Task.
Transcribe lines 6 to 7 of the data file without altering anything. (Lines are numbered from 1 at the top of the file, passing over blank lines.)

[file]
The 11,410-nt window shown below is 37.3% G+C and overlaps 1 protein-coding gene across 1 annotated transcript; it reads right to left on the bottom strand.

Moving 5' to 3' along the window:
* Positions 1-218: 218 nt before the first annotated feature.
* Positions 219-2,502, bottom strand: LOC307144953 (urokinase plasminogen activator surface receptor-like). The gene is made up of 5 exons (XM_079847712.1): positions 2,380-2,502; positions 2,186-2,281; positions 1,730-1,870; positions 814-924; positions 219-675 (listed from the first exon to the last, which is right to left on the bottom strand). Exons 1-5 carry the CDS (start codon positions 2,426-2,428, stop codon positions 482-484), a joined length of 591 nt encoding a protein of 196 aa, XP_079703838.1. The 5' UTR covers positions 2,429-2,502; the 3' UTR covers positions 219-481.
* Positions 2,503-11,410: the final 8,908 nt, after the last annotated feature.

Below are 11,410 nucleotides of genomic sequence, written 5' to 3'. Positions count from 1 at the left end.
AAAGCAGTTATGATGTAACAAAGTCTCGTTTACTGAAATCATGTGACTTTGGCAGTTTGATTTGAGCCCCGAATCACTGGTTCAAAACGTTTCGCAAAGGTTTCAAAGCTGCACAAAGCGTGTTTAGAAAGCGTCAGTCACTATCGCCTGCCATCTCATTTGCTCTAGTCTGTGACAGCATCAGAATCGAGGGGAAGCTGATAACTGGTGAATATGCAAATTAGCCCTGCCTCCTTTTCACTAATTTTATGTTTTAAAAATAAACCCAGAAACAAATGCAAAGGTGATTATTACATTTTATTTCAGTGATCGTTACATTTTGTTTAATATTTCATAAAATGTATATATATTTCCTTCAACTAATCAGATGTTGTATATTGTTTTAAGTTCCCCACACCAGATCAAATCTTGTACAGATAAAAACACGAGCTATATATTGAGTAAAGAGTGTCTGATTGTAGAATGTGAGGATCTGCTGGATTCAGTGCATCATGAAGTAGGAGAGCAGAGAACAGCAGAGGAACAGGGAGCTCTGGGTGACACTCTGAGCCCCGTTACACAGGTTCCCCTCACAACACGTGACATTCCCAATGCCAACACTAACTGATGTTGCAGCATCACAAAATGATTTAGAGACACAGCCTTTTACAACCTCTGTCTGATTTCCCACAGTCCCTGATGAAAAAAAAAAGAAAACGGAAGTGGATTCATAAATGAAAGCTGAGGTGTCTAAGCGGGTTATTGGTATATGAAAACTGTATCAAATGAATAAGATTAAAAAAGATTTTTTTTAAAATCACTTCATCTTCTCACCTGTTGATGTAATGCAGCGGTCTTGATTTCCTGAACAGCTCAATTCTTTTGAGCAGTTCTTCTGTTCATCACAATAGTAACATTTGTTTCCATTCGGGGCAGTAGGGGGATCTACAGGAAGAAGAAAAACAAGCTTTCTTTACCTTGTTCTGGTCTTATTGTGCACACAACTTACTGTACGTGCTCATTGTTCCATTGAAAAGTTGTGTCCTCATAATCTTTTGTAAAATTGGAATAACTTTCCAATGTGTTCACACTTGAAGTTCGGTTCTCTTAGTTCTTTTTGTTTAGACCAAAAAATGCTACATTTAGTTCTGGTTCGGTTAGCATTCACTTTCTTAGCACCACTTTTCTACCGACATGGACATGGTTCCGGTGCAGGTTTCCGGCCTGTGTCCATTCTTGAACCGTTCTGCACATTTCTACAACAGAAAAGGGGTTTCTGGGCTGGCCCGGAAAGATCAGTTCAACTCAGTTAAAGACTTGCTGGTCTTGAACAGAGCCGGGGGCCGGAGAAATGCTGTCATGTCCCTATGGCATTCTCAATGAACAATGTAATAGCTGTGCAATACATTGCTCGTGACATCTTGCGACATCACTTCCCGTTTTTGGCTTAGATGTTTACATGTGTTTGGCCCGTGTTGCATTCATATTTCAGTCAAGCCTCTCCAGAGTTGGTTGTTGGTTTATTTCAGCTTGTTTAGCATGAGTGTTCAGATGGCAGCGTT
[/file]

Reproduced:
Below are 11,410 nucleotides of genomic sequence, written 5' to 3'. Positions count from 1 at the left end.
AAAGCAGTTATGATGTAACAAAGTCTCGTTTACTGAAATCATGTGACTTTGGCAGTTTGATTTGAGCCCCGAATCACTGGTTCAAAACGTTTCGCAAAGGTTTCAAAGCTGCACAAAGCGTGTTTAGAAAGCGTCAGTCACTATCGCCTGCCATCTCATTTGCTCTAGTCTGTGACAGCATCAGAATCGAGGGGAAGCTGATAACTGGTGAATATGCAAATTAGCCCTGCCTCCTTTTCACTAATTTTATGTTTTAAAAATAAACCCAGAAACAAATGCAAAGGTGATTATTACATTTTATTTCAGTGATCGTTACATTTTGTTTAATATTTCATAAAATGTATATATATTTCCTTCAACTAATCAGATGTTGTATATTGTTTTAAGTTCCCCACACCAGATCAAATCTTGTACAGATAAAAACACGAGCTATATATTGAGTAAAGAGTGTCTGATTGTAGAATGTGAGGATCTGCTGGATTCAGTGCATCATGAAGTAGGAGAGCAGAGAACAGCAGAGGAACAGGGAGCTCTGGGTGACACTCTGAGCCCCGTTACACAGGTTCCCCTCACAACACGTGACATTCCCAATGCCAACACTAACTGATGTTGCAGCATCACAAAATGATTTAGAGACACAGCCTTTTACAACCTCTGTCTGATTTCCCACAGTCCCTGATGAAAAAAAAAAGAAAACGGAAGTGGATTCATAAATGAAAGCTGAGGTGTCTAAGCGGGTTATTGGTATATGAAAACTGTATCAAATGAATAAGATTAAAAAAGATTTTTTTTAAAATCACTTCATCTTCTCACCTGTTGATGTAATGCAGCGGTCTTGATTTCCTGAACAGCTCAATTCTTTTGAGCAGTTCTTCTGTTCATCACAATAGTAACATTTGTTTCCATTCGGGGCAGTAGGGGGATCTACAGGAAGAAGAAAAACAAGCTTTCTTTACCTTGTTCTGGTCTTATTGTGCACACAACTTACTGTACGTGCTCATTGTTCCATTGAAAAGTTGTGTCCTCATAATCTTTTGTAAAATTGGAATAACTTTCCAATGTGTTCACACTTGAAGTTCGGTTCTCTTAGTTCTTTTTGTTTAGACCAAAAAATGCTACATTTAGTTCTGGTTCGGTTAGCATTCACTTTCTTAGCACCACTTTTCTACCGACATGGACATGGTTCCGGTGCAGGTTTCCGGCCTGTGTCCATTCTTGAACCGTTCTGCACATTTCTACAACAGAAAAGGGGTTTCTGGGCTGGCCCGGAAAGATCAGTTCAACTCAGTTAAAGACTTGCTGGTCTTGAACAGAGCCGGGGGCCGGAGAAATGCTGTCATGTCCCTATGGCATTCTCAATGAACAATGTAATAGCTGTGCAATACATTGCTCGTGACATCTTGCGACATCACTTCCCGTTTTTGGCTTAGATGTTTACATGTGTTTGGCCCGTGTTGCATTCATATTTCAGTCAAGCCTCTCCAGAGTTGGTTGTTGGTTTATTTCAGCTTGTTTAGCATGAGTGTTCAGATGGCAGCGTT